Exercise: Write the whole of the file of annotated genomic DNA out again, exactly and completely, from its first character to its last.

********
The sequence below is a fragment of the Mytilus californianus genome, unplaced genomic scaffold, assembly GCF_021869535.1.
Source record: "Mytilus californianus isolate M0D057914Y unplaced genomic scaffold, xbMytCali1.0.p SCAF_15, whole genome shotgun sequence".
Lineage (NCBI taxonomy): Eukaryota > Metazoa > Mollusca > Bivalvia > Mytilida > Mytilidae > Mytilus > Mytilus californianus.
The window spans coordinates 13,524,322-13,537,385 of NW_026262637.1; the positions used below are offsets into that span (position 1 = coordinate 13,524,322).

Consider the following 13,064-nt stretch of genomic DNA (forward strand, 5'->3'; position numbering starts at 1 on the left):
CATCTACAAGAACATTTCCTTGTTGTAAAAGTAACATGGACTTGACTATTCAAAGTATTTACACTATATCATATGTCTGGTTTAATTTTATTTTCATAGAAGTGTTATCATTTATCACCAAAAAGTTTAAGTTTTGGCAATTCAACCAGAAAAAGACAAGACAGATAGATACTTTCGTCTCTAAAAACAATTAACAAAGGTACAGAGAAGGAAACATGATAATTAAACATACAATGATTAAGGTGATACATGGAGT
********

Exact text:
The sequence below is a fragment of the Mytilus californianus genome, unplaced genomic scaffold, assembly GCF_021869535.1.
Source record: "Mytilus californianus isolate M0D057914Y unplaced genomic scaffold, xbMytCali1.0.p SCAF_15, whole genome shotgun sequence".
Lineage (NCBI taxonomy): Eukaryota > Metazoa > Mollusca > Bivalvia > Mytilida > Mytilidae > Mytilus > Mytilus californianus.
The window spans coordinates 13,524,322-13,537,385 of NW_026262637.1; the positions used below are offsets into that span (position 1 = coordinate 13,524,322).

Consider the following 13,064-nt stretch of genomic DNA (forward strand, 5'->3'; position numbering starts at 1 on the left):
CATCTACAAGAACATTTCCTTGTTGTAAAAGTAACATGGACTTGACTATTCAAAGTATTTACACTATATCATATGTCTGGTTTAATTTTATTTTCATAGAAGTGTTATCATTTATCACCAAAAAGTTTAAGTTTTGGCAATTCAACCAGAAAAAGACAAGACAGATAGATACTTTCGTCTCTAAAAACAATTAACAAAGGTACAGAGAAGGAAACATGATAATTAAACATACAATGATTAAGGTGATACATGGAGT